To meditate on God's thoughts in Scripture is to be self-exegeted by Scripture. Bible "study" can keep God's thoughts at an objective distance. Meditative Scripture reading is my spirit simmering in the flavors and spices of the mind of Christ. As I am studied by Scripture I am empowered by the Spirit.

Meditative praying produces inner change. I must choose this day what my meditation shall be, for such shall the shape of my heart be formed. 

13 Books That Have Influenced Me

I came across an Anglican website that listed "The 100 Best Christian Books." It's a great, comprehensive list. It got me thinking about Christian books that have influenced me. Here's a list of 13 of them, not in any special order.

Celebration of Discipline, by Richard Foster. In 1981 this book kick-started a prayer revolution in me.

Pilgrim at Tinker Creek, by Annie Dillard. I became an Annie Dillard fan after reading this. Can anyone write better than her? My eyes were opened wider to God's presence found in my backyard.

Mere Christianity, by C.S. Lewis. This book introduced me to Christian apologetics, and I've never looked back.

A Good Man is Hard to Find and Other Stories, by Flannery O’Connor. Maybe Flannery O'Connor can write better than Annie Dillard. I've read everything I can by her, including a few books interpreting her vision of the presence of Christ in the lives of ordinary, flawed humanity.

New Seeds of Contemplation, by Thomas Merton. This book solidified the great truth that, in one's spiritual life, being precedes doing. Through this book Merton became one of my spiritual directors.

The Inner Voice of Love: A Journey Through Anguish to Freedom, by Henri Nouwen. Through Nouwen's deep, transparent writings I experience the love of God and find healing for my troubled heart. Nouwen is an invaluable guide in my spiritual life.

A Testament of Devotion, by Thomas Kelly. I underlined so much in this book that a friend suggested I use spray paint. Kelly helped me see earth, through heaven.

Caring Enough to Confront: How to Understand and Express Your Deepest Feelings Towards Others, by David Augsburger. I have used this little book countless times in helping to heal broken relationships.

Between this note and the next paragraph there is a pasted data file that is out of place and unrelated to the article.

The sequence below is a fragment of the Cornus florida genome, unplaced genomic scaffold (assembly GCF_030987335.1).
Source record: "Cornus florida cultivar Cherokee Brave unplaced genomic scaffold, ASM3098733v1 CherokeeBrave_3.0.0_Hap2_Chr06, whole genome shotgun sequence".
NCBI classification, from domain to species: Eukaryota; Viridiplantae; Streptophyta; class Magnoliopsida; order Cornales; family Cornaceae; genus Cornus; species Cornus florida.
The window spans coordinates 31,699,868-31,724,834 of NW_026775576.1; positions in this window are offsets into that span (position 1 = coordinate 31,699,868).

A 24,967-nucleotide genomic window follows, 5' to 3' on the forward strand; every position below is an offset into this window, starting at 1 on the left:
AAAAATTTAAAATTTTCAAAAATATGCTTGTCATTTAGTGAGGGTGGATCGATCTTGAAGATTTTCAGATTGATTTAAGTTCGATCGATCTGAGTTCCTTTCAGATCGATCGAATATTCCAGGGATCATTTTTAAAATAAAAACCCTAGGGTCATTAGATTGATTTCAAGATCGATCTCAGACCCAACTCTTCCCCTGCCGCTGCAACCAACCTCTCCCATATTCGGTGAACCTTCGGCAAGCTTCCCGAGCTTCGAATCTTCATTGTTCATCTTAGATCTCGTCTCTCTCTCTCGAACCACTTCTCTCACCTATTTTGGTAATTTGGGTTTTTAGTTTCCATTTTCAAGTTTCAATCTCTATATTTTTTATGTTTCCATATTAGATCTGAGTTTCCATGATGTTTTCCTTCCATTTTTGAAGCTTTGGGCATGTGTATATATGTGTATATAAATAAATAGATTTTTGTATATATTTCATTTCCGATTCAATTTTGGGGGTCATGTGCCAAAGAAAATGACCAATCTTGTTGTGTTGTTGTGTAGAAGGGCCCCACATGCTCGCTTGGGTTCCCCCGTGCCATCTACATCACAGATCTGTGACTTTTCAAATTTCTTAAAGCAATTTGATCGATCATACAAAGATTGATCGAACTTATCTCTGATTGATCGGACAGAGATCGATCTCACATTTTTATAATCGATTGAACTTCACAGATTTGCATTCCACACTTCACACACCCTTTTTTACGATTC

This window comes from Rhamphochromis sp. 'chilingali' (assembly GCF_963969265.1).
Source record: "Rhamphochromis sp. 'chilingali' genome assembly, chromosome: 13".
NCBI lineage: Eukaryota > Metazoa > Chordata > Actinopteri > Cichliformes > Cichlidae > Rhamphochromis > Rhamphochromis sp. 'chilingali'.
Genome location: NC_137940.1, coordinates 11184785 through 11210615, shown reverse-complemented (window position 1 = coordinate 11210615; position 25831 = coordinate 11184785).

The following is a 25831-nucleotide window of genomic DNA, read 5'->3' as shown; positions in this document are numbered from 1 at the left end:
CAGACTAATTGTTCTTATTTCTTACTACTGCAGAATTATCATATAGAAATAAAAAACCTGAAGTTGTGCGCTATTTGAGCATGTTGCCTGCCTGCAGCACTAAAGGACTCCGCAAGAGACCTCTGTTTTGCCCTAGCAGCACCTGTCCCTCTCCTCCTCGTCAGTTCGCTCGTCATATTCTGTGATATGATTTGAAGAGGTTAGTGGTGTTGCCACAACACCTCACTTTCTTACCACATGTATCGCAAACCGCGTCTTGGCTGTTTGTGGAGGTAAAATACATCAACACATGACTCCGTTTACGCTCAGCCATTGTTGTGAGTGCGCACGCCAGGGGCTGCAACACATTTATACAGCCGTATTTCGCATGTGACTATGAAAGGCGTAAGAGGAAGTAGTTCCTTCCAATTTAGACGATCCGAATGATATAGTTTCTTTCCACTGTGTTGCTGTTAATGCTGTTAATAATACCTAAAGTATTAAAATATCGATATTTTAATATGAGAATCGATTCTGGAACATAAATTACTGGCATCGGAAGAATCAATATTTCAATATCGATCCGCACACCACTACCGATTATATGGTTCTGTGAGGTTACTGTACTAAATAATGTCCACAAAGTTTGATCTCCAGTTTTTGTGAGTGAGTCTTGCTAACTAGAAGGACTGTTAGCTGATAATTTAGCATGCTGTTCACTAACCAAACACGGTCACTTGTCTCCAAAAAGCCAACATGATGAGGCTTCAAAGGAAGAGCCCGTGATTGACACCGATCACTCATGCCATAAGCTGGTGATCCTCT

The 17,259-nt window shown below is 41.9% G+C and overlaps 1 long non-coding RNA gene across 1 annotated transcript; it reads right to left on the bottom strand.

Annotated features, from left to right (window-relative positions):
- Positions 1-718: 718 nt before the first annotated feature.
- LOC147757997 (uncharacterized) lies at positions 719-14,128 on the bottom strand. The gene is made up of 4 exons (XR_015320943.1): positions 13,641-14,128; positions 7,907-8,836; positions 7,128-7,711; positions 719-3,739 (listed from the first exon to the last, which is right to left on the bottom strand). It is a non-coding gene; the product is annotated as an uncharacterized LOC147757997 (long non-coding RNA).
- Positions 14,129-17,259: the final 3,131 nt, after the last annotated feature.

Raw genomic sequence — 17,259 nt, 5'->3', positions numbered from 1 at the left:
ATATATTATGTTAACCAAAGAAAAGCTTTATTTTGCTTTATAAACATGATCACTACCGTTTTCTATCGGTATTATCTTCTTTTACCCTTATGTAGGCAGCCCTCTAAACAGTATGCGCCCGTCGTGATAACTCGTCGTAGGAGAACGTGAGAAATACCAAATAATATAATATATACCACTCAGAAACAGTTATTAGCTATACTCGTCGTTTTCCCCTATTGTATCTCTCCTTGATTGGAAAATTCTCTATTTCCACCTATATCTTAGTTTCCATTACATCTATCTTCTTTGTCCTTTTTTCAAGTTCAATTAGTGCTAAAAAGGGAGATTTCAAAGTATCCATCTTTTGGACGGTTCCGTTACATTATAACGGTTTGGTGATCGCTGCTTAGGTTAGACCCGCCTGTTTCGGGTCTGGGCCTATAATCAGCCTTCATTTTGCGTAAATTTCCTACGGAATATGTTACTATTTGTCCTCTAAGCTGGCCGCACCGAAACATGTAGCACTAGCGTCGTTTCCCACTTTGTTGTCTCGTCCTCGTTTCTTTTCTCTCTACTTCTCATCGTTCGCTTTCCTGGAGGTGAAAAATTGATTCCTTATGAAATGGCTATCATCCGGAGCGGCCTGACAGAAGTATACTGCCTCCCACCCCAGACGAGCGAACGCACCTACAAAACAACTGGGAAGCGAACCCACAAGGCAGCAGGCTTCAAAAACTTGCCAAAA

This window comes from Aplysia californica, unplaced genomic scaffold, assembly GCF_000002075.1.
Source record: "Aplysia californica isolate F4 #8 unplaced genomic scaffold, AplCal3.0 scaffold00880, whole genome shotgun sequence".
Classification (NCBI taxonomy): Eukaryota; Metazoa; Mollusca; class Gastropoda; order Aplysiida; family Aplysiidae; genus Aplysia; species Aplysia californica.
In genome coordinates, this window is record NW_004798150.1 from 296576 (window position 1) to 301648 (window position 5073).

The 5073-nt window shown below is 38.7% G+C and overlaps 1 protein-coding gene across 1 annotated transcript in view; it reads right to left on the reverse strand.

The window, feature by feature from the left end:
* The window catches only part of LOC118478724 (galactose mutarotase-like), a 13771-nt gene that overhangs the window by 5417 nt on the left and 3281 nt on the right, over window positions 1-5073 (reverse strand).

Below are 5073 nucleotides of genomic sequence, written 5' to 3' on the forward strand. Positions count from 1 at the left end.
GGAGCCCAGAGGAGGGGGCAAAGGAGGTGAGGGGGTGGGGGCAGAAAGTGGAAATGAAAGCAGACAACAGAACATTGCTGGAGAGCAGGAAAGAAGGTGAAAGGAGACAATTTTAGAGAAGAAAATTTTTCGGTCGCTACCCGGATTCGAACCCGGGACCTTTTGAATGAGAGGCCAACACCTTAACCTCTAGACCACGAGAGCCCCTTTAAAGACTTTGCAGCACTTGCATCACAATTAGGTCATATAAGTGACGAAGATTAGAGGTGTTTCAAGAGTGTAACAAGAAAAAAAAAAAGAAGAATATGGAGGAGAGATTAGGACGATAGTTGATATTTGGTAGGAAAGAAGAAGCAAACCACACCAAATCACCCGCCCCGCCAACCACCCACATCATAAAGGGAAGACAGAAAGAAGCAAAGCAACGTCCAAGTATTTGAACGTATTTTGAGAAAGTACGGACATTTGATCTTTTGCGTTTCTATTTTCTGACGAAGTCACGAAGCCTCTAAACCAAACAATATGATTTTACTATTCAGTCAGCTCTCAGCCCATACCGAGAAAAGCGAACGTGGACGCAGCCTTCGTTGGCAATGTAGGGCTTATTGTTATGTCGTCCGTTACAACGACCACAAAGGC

Shame and Grace: Healing the Shame We Don't Deserve, by Lewis Smedes. Smedes helped me understand the grace of God and experience healing from self-hatred and shame. 

Silence, by Shusaku Endo. This story of early missionaries to Japan broke my heart and helped me understand the cost of following Jesus.

The Cross and the Lynching Tree, by James Cone. It was good and hard to read a book that exposed areas of spiritual blindness in me.

Till We Have Faces, by C.S. Lewis. This book affected me deeply. I can't find words to describe what it's like when a book interprets your heart's deepest longings. I must take a deep breath and go away to a quiet place and read it again.

Thinking in Tongues, by James K. A. Smith. I am Pentecostal, and Smith's book has gifted me with an epistemology to go with it.

Thursday, October 23, 2014

The Act of Praying Announces "Game On" (PrayerLife)

Ludington, Michigan light house
I address God for the sake of me. I need constant help. I need perpetual change. I have not yet made it my own, but I press on to do so.
“Pressing on mode” begins with praying. The act of praying announces “game on.”

  • Transform me into greater Christlikeness.
  • Assist me in the doing of your will.
  • Change my heart, O God.
  • Reduce the “me” in me.
  • Have your way in me.
  • Be gracious unto me.
  • Do not forsake me.
  • Be glorified, in me.
  • Orchestrate me.
  • Increase in me.
  • Decrease me.
  • Empower me.
  • Create in me.
  • Sanctify me.
  • Move in me.
  • Restore me.
  • Sustain me.
  • Deliver me.
  • Renew me.
  • Clean me.
  • Guide me.
  • Direct me.
  • Fill me.

Wednesday, October 22, 2014


(For my MCCC Philosophy of Religion class)

Wykstra's essay is: "Rowe's Noseeum Arguments from Evil."

Wykstra says Rowe commits the "no-seeum fallacy." Explain.

Rowe's argument is:

1. As far as I can see there is no point to the fawn's suffering.
2. Therefore, there is no point to the fawn's suffering.

This argument commits the noseeum fallacy. One can only reason from 1 to 2 if the CORNEA condition is met.

CORNEA - Condition Of ReasoNable Epistemic Access

We can argue from “We see no X” to… ”There is no X”… only when X has “reasonable seeability.”

E.g. -     

1. As far as I can see President Obama is not in the room.

      2. Therefore, President Obama is not in the room.

There is a claim of inference from 1 to 2 in this case because CORNEA has been met. That is, were Pres. Obama in the room I would be able to see him. The "reasonable seeability" condition has been met.

An example of CORNEA not being met:  

1. As far as I can see there are no germs on this hypodermic needle.

      2. Therefore there are no germs on this hypodermic needle.

Wykstra agrees with Rowe that God would only allow intense suffering if there was some point to it.

Wykstra thinks Rowe’s claim that there are instances of pointless suffering is unjustifiable. That is, Rowe cannot claim this, because of CORNEA.

*      Rowe argues:

·         1. There appears to be no point to the fawn’s suffering.

·         2. There is no point to the fawn’s suffering.

·         THIS INFERENCE, says Wykstra, fails.

Wykstra further argues that the reasonable seeability claim cannot be met in the case of God.

·         He uses the parent-infant analogy to show this.